The-Dream IV Play

The-Dream IV Play
6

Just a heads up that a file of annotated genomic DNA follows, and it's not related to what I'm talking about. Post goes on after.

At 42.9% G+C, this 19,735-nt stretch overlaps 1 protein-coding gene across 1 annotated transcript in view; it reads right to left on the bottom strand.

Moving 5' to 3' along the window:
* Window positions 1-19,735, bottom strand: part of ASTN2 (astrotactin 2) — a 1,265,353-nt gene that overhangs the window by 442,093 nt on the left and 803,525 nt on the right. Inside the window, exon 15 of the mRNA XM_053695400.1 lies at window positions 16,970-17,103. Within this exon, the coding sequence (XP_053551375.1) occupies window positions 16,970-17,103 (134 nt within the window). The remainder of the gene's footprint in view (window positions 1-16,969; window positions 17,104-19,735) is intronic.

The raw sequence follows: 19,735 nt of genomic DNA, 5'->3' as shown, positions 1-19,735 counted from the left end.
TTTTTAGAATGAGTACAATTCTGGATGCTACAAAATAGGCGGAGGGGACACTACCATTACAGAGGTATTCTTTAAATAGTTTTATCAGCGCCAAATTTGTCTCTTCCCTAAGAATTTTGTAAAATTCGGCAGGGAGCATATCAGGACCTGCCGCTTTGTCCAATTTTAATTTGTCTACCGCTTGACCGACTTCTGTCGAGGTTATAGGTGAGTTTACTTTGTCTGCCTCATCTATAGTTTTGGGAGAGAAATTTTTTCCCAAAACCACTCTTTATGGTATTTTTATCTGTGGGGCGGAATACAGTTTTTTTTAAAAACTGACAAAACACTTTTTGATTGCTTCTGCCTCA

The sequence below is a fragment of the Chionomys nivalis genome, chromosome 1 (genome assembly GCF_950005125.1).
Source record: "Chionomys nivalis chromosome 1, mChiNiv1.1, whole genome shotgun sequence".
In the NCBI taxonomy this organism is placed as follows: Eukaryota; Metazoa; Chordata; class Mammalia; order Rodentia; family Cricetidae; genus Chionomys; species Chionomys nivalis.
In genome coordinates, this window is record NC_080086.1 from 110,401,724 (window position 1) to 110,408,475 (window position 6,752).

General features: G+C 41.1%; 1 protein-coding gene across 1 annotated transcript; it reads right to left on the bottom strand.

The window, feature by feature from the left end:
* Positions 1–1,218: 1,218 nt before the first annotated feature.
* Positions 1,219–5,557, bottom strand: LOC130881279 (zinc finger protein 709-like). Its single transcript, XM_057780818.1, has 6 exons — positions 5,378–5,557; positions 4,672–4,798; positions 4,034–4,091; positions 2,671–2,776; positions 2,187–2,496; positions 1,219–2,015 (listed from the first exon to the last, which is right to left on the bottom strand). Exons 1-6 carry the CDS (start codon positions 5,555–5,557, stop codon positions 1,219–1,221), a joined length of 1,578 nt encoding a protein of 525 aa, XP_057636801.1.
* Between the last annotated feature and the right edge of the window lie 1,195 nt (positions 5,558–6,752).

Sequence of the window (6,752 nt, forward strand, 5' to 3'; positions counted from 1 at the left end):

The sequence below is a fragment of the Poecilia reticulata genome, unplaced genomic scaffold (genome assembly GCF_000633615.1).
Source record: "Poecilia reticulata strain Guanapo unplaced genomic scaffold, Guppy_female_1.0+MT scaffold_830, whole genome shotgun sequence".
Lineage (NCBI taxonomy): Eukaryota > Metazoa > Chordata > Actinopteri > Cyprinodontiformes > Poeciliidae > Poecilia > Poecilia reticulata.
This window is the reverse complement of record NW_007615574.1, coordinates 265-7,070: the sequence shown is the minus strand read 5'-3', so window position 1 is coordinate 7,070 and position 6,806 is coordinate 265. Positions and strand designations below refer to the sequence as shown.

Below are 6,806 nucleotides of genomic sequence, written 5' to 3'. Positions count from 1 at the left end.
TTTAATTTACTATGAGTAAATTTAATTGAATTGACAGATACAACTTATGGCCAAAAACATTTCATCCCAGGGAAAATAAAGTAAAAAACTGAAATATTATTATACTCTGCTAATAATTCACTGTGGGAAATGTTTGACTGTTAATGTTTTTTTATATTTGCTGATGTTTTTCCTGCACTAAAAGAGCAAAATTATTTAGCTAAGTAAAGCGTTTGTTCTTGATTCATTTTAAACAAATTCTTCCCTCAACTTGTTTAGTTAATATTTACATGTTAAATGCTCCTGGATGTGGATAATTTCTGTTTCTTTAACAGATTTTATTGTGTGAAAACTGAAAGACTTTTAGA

Unbridled ambition, thy name is Terius Nash. A true product of the post hip-hop/soul era, The-Dream is no doubt a talented producer, having crafted earworms such as Rihanna's "Umbrella" and Beyonce's "Single Ladies," but one wonders if Nash would be better served with a few less yes-men in his corner for his fourth studio album. There's an abundance of high-profile guest stars on IV Play, but even so, it sounds like Jay-Z and Beyoncé are slumming it on "High Art" and "Turnt," respectively. A Fruity Loops-fuelled chorus like, "I make love to my girls / I get high with my niggaz" might do it in the club, but it hardly has the makings of a classic. It's a modern school of thought that traditional R&B is too "soft" for today's audience and an f- and n-bomb-laced R&B/hip-hop hybrid sound is what's needed for street cred. At this point, The-Dream has his R&B template down cold (see dreamy numbers like "Self-Conscious" or "Where Have You Been"). "New Orleans" is a catchy track, but the "this bitch" tag at the end of each line gets tired. His self-indulgent tendencies crop up in "P*ssy" (featuring Big Sean and Pusha T) and "Slow It Down" ("I know you ain't gonna play this on top 40 radio"). And while he's been vehemently denying it, "Michael" sure sounds like subliminal shade thrown in the direction of the Weeknd. Ultimately, The-Dream is a big part of today's R&B/soul sound, but IV Play isn't the classic many want it to be. (Universal)